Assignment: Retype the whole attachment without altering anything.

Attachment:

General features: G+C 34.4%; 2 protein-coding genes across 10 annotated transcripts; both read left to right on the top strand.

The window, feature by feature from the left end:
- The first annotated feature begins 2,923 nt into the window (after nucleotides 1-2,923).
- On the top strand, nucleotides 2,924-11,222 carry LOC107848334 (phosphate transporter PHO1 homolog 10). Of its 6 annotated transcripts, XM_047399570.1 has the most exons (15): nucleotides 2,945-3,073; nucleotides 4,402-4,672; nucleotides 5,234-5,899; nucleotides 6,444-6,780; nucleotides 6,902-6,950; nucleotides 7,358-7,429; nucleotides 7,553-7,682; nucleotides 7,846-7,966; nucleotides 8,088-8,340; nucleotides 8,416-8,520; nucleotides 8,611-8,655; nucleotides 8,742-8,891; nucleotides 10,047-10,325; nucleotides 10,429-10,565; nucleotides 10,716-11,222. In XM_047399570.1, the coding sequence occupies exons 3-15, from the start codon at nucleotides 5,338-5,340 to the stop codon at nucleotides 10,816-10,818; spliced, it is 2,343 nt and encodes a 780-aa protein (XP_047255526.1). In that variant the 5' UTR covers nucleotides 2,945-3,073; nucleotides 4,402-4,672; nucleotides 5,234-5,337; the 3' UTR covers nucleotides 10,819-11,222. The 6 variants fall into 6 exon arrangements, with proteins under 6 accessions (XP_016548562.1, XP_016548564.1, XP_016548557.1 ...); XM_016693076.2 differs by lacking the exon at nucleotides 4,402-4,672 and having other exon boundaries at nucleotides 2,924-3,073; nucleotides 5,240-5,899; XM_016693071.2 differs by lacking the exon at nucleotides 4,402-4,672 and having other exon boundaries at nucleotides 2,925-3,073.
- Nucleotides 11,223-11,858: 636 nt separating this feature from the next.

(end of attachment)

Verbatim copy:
General features: G+C 34.4%; 2 protein-coding genes across 10 annotated transcripts; both read left to right on the top strand.

The window, feature by feature from the left end:
- The first annotated feature begins 2,923 nt into the window (after nucleotides 1-2,923).
- On the top strand, nucleotides 2,924-11,222 carry LOC107848334 (phosphate transporter PHO1 homolog 10). Of its 6 annotated transcripts, XM_047399570.1 has the most exons (15): nucleotides 2,945-3,073; nucleotides 4,402-4,672; nucleotides 5,234-5,899; nucleotides 6,444-6,780; nucleotides 6,902-6,950; nucleotides 7,358-7,429; nucleotides 7,553-7,682; nucleotides 7,846-7,966; nucleotides 8,088-8,340; nucleotides 8,416-8,520; nucleotides 8,611-8,655; nucleotides 8,742-8,891; nucleotides 10,047-10,325; nucleotides 10,429-10,565; nucleotides 10,716-11,222. In XM_047399570.1, the coding sequence occupies exons 3-15, from the start codon at nucleotides 5,338-5,340 to the stop codon at nucleotides 10,816-10,818; spliced, it is 2,343 nt and encodes a 780-aa protein (XP_047255526.1). In that variant the 5' UTR covers nucleotides 2,945-3,073; nucleotides 4,402-4,672; nucleotides 5,234-5,337; the 3' UTR covers nucleotides 10,819-11,222. The 6 variants fall into 6 exon arrangements, with proteins under 6 accessions (XP_016548562.1, XP_016548564.1, XP_016548557.1 ...); XM_016693076.2 differs by lacking the exon at nucleotides 4,402-4,672 and having other exon boundaries at nucleotides 2,924-3,073; nucleotides 5,240-5,899; XM_016693071.2 differs by lacking the exon at nucleotides 4,402-4,672 and having other exon boundaries at nucleotides 2,925-3,073.
- Nucleotides 11,223-11,858: 636 nt separating this feature from the next.